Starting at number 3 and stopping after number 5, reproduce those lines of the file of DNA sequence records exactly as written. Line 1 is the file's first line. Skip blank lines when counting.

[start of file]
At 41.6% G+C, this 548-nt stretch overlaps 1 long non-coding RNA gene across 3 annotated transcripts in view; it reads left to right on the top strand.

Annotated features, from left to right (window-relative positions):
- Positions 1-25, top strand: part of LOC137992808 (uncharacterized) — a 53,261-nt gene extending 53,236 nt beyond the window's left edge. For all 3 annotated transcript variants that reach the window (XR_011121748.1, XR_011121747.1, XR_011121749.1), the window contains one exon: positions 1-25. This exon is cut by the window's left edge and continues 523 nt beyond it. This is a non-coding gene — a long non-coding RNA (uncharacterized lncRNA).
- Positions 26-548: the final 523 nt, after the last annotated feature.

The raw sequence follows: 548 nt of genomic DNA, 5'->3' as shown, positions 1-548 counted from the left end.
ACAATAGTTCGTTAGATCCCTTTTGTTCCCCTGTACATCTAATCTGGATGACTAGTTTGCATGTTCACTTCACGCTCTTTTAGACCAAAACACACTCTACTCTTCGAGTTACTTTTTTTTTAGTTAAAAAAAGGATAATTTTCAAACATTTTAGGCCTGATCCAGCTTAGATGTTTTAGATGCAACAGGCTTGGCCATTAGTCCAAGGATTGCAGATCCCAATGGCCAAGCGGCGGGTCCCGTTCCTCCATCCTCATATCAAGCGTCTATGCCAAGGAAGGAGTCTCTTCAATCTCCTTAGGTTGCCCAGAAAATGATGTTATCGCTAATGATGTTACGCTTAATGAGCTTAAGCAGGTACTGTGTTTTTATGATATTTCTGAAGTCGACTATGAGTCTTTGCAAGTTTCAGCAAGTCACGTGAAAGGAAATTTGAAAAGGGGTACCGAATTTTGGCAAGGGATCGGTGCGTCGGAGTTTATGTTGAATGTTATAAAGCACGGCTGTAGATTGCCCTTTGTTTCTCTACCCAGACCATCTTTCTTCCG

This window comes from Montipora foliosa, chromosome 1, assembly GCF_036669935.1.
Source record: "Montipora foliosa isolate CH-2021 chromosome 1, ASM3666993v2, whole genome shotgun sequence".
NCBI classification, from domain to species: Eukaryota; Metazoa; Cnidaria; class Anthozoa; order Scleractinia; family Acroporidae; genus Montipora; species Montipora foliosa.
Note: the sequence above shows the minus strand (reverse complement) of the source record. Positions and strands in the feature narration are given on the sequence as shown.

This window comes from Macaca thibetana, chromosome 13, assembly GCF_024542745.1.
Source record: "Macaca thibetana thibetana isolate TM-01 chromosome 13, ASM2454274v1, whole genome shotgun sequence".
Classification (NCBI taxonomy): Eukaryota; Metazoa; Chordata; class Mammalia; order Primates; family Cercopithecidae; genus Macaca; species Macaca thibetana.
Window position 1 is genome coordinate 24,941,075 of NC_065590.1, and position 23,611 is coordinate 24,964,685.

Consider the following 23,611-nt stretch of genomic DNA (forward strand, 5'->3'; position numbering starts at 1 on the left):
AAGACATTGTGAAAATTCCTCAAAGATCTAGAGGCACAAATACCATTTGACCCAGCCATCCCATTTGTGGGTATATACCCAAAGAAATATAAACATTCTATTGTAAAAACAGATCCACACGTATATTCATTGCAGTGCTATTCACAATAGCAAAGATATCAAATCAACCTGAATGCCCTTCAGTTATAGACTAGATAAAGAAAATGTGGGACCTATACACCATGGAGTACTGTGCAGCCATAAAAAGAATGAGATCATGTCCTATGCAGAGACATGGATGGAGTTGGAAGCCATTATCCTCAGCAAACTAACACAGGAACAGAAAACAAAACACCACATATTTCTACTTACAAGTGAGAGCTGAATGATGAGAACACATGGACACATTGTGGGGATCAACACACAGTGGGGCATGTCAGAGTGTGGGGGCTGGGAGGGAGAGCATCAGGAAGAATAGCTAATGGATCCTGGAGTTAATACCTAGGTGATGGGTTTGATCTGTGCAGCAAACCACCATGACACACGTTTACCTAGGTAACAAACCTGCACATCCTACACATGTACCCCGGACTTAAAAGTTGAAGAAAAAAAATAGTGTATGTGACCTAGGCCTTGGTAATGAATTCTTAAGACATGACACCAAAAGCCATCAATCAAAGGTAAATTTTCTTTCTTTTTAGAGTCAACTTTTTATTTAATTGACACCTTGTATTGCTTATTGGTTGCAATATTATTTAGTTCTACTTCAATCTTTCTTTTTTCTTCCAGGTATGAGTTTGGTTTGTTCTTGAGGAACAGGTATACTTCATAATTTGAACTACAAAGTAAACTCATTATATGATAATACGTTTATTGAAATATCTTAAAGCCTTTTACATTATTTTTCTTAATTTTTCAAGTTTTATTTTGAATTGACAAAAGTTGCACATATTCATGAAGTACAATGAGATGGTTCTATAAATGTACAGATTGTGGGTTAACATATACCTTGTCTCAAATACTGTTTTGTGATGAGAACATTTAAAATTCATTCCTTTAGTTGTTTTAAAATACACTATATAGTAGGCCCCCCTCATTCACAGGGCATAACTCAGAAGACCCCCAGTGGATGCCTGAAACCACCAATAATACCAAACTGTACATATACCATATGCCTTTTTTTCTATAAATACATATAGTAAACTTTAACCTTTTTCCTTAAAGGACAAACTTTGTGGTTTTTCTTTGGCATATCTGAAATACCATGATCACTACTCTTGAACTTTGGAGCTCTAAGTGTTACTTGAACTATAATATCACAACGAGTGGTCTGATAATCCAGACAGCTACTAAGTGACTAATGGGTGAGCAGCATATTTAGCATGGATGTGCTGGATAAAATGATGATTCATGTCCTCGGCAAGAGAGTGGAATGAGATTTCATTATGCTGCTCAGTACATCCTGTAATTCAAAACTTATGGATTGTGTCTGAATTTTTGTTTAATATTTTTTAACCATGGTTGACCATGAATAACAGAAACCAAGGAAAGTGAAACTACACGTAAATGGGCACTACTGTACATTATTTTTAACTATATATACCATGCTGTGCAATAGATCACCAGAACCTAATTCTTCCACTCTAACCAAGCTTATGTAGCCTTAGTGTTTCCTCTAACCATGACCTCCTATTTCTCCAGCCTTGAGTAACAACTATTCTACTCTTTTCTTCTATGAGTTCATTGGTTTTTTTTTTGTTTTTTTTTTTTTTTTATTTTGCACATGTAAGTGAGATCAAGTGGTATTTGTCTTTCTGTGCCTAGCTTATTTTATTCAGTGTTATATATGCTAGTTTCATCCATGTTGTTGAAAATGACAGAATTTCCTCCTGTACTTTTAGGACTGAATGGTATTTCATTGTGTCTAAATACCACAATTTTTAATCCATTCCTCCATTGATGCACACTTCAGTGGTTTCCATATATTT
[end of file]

- Positions 1-25, top strand: part of LOC137992808 (uncharacterized) — a 53,261-nt gene extending 53,236 nt beyond the window's left edge. For all 3 annotated transcript variants that reach the window (XR_011121748.1, XR_011121747.1, XR_011121749.1), the window contains one exon: positions 1-25. This exon is cut by the window's left edge and continues 523 nt beyond it. This is a non-coding gene — a long non-coding RNA (uncharacterized lncRNA).
- Positions 26-548: the final 523 nt, after the last annotated feature.

The raw sequence follows: 548 nt of genomic DNA, 5'->3' as shown, positions 1-548 counted from the left end.